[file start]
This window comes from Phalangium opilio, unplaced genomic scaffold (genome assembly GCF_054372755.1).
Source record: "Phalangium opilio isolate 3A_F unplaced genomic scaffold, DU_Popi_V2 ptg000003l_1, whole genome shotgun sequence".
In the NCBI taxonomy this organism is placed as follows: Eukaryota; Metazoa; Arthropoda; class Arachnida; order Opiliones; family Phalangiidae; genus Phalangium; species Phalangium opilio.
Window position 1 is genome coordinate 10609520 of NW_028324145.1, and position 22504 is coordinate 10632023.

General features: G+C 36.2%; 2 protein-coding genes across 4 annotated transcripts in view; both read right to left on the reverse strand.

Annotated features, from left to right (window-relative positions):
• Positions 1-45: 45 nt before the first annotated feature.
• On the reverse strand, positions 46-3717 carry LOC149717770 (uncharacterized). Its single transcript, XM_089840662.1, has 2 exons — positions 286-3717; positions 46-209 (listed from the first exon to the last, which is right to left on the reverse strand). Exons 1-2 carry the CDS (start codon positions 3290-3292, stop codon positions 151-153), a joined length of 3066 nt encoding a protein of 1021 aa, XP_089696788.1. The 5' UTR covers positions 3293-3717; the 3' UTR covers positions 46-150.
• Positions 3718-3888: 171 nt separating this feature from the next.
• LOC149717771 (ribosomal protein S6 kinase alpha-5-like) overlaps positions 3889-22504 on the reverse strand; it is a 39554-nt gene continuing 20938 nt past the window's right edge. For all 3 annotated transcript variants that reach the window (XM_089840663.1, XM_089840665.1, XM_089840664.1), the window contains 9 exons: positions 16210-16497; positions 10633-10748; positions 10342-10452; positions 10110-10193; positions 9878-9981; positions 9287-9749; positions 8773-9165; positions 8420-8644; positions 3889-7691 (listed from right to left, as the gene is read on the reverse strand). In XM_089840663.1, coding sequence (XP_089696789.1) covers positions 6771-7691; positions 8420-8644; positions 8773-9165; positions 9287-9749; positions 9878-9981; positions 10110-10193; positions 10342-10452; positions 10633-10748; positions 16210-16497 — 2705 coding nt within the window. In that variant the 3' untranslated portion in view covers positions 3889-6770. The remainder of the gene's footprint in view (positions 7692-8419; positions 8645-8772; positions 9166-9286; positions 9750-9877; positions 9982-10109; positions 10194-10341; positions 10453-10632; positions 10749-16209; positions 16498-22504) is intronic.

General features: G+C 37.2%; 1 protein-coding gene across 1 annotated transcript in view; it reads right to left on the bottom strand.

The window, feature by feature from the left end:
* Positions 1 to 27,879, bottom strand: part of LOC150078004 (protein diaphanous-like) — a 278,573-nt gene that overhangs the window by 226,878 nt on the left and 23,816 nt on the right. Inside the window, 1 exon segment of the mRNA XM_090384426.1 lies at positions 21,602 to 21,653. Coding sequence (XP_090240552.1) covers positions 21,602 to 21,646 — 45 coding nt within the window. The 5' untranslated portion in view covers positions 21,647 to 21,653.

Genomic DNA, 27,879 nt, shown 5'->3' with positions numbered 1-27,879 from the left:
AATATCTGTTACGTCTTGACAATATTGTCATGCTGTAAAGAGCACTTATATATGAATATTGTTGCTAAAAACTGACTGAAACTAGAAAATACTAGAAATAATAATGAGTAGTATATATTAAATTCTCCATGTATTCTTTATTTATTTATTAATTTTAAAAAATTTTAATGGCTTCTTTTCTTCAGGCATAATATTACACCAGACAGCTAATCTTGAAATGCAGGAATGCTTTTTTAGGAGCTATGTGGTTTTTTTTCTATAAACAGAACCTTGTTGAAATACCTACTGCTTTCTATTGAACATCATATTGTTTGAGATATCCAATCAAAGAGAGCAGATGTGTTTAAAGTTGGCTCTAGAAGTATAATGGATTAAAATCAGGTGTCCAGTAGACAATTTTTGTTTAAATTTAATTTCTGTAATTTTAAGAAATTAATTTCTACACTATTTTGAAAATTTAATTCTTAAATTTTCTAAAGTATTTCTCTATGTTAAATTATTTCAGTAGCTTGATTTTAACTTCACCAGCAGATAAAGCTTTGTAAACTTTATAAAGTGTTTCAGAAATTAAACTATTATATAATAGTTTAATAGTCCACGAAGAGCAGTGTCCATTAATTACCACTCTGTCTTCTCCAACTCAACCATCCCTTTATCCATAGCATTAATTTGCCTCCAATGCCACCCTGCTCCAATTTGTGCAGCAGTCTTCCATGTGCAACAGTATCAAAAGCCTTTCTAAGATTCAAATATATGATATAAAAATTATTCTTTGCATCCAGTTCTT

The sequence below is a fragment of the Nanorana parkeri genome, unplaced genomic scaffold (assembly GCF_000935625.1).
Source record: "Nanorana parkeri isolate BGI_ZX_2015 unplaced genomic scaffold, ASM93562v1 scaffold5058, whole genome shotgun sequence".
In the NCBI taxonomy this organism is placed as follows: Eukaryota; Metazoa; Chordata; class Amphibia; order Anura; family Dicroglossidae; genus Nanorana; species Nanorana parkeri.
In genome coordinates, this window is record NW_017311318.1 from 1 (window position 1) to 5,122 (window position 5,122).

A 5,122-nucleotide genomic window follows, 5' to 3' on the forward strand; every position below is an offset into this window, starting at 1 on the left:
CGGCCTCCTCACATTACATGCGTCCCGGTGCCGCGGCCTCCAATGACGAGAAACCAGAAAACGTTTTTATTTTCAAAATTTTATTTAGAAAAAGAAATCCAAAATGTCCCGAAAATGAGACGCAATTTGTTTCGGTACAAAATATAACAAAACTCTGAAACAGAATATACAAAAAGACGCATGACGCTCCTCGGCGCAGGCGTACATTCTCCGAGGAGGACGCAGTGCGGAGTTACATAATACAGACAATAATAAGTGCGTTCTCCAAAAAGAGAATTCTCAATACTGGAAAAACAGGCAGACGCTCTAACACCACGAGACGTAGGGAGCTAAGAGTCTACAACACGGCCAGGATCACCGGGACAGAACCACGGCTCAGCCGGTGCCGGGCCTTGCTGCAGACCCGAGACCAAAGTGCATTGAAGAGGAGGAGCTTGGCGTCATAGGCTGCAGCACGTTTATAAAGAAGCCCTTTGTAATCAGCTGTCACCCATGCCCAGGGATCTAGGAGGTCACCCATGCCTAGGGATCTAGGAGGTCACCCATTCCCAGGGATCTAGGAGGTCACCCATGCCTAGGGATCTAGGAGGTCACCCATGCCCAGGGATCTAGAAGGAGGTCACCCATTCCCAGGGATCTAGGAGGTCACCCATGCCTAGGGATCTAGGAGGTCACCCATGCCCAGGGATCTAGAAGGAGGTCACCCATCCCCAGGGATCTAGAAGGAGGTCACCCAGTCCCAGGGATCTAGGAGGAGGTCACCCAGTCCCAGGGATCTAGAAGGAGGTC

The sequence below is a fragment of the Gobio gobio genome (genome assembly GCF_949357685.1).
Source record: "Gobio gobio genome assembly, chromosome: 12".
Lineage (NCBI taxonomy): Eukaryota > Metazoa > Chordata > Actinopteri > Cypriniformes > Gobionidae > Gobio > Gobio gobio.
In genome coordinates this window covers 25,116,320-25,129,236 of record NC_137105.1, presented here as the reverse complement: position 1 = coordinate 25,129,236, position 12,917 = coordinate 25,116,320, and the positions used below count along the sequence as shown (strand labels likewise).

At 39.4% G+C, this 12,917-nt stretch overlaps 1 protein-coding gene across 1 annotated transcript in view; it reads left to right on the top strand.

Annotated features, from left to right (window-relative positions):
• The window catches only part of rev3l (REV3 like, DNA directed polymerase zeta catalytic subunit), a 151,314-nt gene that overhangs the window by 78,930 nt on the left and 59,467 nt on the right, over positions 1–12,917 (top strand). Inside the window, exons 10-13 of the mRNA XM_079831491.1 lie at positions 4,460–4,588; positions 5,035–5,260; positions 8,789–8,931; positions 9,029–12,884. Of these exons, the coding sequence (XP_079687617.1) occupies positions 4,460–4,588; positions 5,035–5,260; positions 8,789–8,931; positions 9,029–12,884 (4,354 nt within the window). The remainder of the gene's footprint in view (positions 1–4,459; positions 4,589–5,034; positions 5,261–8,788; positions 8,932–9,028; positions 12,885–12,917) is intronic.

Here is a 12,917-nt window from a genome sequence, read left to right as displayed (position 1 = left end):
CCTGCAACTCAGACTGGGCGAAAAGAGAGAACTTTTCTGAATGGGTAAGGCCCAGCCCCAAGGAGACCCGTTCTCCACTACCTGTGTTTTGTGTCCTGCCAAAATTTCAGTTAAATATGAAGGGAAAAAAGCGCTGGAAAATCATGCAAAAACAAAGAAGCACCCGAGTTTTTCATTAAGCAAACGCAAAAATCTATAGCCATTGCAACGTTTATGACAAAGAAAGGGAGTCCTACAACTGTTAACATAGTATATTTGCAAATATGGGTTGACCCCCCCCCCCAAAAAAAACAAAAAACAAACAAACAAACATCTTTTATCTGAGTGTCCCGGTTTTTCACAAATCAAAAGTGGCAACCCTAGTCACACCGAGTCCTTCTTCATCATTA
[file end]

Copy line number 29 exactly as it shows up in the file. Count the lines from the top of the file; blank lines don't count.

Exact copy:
Here is a 12,917-nt window from a genome sequence, read left to right as displayed (position 1 = left end):